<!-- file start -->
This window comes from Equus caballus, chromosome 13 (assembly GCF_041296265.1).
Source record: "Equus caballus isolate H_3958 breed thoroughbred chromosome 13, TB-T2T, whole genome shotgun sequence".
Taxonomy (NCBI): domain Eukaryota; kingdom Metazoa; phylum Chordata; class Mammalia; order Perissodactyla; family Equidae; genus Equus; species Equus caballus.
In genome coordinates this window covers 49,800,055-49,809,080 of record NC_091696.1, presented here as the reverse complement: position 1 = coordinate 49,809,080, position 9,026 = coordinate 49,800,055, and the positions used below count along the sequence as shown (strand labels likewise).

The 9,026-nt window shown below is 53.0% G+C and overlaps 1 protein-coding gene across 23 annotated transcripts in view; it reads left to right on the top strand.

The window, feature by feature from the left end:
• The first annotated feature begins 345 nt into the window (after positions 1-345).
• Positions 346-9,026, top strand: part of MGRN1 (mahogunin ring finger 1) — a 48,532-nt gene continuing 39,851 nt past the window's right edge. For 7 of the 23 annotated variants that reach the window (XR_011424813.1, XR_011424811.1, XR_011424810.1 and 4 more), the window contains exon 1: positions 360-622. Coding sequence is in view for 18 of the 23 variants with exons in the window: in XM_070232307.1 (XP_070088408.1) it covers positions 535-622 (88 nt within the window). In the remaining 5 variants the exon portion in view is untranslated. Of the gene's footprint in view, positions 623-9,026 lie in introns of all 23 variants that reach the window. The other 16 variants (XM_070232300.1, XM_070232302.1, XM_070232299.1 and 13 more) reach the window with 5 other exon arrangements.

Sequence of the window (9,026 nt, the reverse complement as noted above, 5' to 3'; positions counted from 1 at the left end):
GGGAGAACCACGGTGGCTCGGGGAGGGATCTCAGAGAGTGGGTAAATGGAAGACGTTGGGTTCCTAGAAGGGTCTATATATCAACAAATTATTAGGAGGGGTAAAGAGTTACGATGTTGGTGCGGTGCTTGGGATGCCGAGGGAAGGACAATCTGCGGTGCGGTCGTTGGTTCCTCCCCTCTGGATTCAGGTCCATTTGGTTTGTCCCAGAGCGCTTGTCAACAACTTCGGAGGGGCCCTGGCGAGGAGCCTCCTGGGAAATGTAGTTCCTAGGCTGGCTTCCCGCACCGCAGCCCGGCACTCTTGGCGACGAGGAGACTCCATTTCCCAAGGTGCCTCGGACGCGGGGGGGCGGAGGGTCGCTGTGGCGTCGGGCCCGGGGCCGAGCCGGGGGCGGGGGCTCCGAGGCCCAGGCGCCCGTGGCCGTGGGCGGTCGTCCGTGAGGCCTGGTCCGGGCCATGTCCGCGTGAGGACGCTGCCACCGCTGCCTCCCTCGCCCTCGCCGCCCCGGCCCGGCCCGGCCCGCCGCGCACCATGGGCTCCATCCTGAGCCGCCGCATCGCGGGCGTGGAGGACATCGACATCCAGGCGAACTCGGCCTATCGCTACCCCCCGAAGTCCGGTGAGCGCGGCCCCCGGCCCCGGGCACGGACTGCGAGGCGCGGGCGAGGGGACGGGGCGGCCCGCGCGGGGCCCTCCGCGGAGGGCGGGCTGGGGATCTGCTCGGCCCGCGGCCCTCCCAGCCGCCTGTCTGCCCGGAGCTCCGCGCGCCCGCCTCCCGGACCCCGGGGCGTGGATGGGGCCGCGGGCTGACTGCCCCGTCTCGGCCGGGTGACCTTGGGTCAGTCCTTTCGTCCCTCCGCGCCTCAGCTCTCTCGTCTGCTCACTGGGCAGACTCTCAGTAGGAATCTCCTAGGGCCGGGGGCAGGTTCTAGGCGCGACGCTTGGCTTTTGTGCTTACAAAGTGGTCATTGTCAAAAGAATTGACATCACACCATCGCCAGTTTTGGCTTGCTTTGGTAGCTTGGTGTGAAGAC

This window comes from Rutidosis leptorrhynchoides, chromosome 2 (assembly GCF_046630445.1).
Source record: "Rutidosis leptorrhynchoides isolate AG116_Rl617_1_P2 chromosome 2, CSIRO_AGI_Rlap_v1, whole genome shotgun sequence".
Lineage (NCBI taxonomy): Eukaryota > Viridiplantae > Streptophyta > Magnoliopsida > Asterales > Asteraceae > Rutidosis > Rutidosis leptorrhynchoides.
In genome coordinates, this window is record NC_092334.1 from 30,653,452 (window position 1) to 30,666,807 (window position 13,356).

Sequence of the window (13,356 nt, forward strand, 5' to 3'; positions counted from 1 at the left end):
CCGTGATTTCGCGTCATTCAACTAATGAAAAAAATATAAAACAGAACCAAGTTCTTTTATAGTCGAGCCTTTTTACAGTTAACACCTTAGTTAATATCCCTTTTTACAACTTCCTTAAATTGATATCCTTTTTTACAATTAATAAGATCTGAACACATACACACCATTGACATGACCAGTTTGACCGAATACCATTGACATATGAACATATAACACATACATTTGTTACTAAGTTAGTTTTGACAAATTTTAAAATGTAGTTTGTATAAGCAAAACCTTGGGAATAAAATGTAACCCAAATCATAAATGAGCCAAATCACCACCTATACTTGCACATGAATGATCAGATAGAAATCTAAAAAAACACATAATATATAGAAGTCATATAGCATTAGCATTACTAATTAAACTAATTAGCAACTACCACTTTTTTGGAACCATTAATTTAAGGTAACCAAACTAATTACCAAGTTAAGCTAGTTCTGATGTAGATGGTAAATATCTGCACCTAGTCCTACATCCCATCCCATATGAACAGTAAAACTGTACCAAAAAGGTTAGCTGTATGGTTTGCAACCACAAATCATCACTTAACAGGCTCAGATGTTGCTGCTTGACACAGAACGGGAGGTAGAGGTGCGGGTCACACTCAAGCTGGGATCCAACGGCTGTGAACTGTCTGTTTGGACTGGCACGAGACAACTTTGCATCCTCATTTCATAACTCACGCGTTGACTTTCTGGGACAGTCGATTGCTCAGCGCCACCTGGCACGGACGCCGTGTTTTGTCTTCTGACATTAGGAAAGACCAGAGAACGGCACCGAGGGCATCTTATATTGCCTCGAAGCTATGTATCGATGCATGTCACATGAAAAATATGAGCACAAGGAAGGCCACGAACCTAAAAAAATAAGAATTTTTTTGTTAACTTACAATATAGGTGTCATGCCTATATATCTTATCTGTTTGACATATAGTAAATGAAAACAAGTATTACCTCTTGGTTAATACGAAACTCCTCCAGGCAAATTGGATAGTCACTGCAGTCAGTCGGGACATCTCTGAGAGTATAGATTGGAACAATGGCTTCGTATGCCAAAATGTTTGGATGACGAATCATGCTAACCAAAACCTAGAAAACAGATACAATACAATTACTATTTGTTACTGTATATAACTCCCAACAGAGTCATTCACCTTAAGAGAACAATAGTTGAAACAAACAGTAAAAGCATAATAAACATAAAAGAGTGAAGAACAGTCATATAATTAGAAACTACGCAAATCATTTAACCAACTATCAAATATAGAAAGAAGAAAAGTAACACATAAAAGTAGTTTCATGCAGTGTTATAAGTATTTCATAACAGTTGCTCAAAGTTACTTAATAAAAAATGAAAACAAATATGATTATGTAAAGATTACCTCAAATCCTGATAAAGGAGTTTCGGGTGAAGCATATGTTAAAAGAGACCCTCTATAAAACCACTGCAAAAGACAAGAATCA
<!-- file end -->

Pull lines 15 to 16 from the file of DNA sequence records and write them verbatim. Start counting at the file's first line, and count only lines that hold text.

Sequence of the window (13,356 nt, forward strand, 5' to 3'; positions counted from 1 at the left end):
CCGTGATTTCGCGTCATTCAACTAATGAAAAAAATATAAAACAGAACCAAGTTCTTTTATAGTCGAGCCTTTTTACAGTTAACACCTTAGTTAATATCCCTTTTTACAACTTCCTTAAATTGATATCCTTTTTTACAATTAATAAGATCTGAACACATACACACCATTGACATGACCAGTTTGACCGAATACCATTGACATATGAACATATAACACATACATTTGTTACTAAGTTAGTTTTGACAAATTTTAAAATGTAGTTTGTATAAGCAAAACCTTGGGAATAAAATGTAACCCAAATCATAAATGAGCCAAATCACCACCTATACTTGCACATGAATGATCAGATAGAAATCTAAAAAAACACATAATATATAGAAGTCATATAGCATTAGCATTACTAATTAAACTAATTAGCAACTACCACTTTTTTGGAACCATTAATTTAAGGTAACCAAACTAATTACCAAGTTAAGCTAGTTCTGATGTAGATGGTAAATATCTGCACCTAGTCCTACATCCCATCCCATATGAACAGTAAAACTGTACCAAAAAGGTTAGCTGTATGGTTTGCAACCACAAATCATCACTTAACAGGCTCAGATGTTGCTGCTTGACACAGAACGGGAGGTAGAGGTGCGGGTCACACTCAAGCTGGGATCCAACGGCTGTGAACTGTCTGTTTGGACTGGCACGAGACAACTTTGCATCCTCATTTCATAACTCACGCGTTGACTTTCTGGGACAGTCGATTGCTCAGCGCCACCTGGCACGGACGCCGTGTTTTGTCTTCTGACATTAGGAAAGACCAGAGAACGGCACCGAGGGCATCTTATATTGCCTCGAAGCTATGTATCGATGCATGTCACATGAAAAATATGAGCACAAGGAAGGCCACGAACCTAAAAAAATAAGAATTTTTTTGTTAACTTACAATATAGGTGTCATGCCTATATATCTTATCTGTTTGACATATAGTAAATGAAAACAAGTATTACCTCTTGGTTAATACGAAACTCCTCCAGGCAAATTGGATAGTCACTGCAGTCAGTCGGGACATCTCTGAGAGTATAGATTGGAACAATGGCTTCGTATGCCAAAATGTTTGGATGACGAATCATGCTAACCAAAACCTAGAAAACAGATACAATACAATTACTATTTGTTACTGTATATAACTCCCAACAGAGTCATTCACCTTAAGAGAACAATAGTTGAAACAAACAGTAAAAGCATAATAAACATAAAAGAGTGAAGAACAGTCATATAATTAGAAACTACGCAAATCATTTAACCAACTATCAAATATAGAAAGAAGAAAAGTAACACATAAAAGTAGTTTCATGCAGTGTTATAAGTATTTCATAACAGTTGCTCAAAGTTACTTAATAAAAAATGAAAACAAATATGATTATGTAAAGATTACCTCAAATCCTGATAAAGGAGTTTCGGGTGAAGCATATGTTAAAAGAGACCCTCTATAAAACCACTGCAAAAGACAAGAATCA